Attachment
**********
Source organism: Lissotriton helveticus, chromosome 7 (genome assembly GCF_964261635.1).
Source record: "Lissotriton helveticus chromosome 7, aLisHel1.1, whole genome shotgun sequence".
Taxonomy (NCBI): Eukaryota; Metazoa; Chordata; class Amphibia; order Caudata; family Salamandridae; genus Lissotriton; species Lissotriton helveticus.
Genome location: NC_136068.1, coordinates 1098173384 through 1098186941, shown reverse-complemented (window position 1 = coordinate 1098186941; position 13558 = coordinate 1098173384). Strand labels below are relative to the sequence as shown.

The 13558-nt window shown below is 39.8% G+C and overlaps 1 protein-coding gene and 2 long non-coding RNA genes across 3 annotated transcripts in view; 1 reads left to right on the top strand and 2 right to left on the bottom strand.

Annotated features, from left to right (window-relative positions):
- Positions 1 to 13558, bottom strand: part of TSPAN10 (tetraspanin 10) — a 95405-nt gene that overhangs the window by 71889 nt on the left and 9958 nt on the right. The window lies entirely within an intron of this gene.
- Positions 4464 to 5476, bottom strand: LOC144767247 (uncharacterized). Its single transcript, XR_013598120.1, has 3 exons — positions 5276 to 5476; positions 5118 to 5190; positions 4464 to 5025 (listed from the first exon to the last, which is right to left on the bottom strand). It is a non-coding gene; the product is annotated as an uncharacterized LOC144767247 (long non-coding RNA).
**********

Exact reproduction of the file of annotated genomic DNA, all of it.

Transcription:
Source organism: Lissotriton helveticus, chromosome 7 (genome assembly GCF_964261635.1).
Source record: "Lissotriton helveticus chromosome 7, aLisHel1.1, whole genome shotgun sequence".
Taxonomy (NCBI): Eukaryota; Metazoa; Chordata; class Amphibia; order Caudata; family Salamandridae; genus Lissotriton; species Lissotriton helveticus.
Genome location: NC_136068.1, coordinates 1098173384 through 1098186941, shown reverse-complemented (window position 1 = coordinate 1098186941; position 13558 = coordinate 1098173384). Strand labels below are relative to the sequence as shown.

The 13558-nt window shown below is 39.8% G+C and overlaps 1 protein-coding gene and 2 long non-coding RNA genes across 3 annotated transcripts in view; 1 reads left to right on the top strand and 2 right to left on the bottom strand.

Annotated features, from left to right (window-relative positions):
- Positions 1 to 13558, bottom strand: part of TSPAN10 (tetraspanin 10) — a 95405-nt gene that overhangs the window by 71889 nt on the left and 9958 nt on the right. The window lies entirely within an intron of this gene.
- Positions 4464 to 5476, bottom strand: LOC144767247 (uncharacterized). Its single transcript, XR_013598120.1, has 3 exons — positions 5276 to 5476; positions 5118 to 5190; positions 4464 to 5025 (listed from the first exon to the last, which is right to left on the bottom strand). It is a non-coding gene; the product is annotated as an uncharacterized LOC144767247 (long non-coding RNA).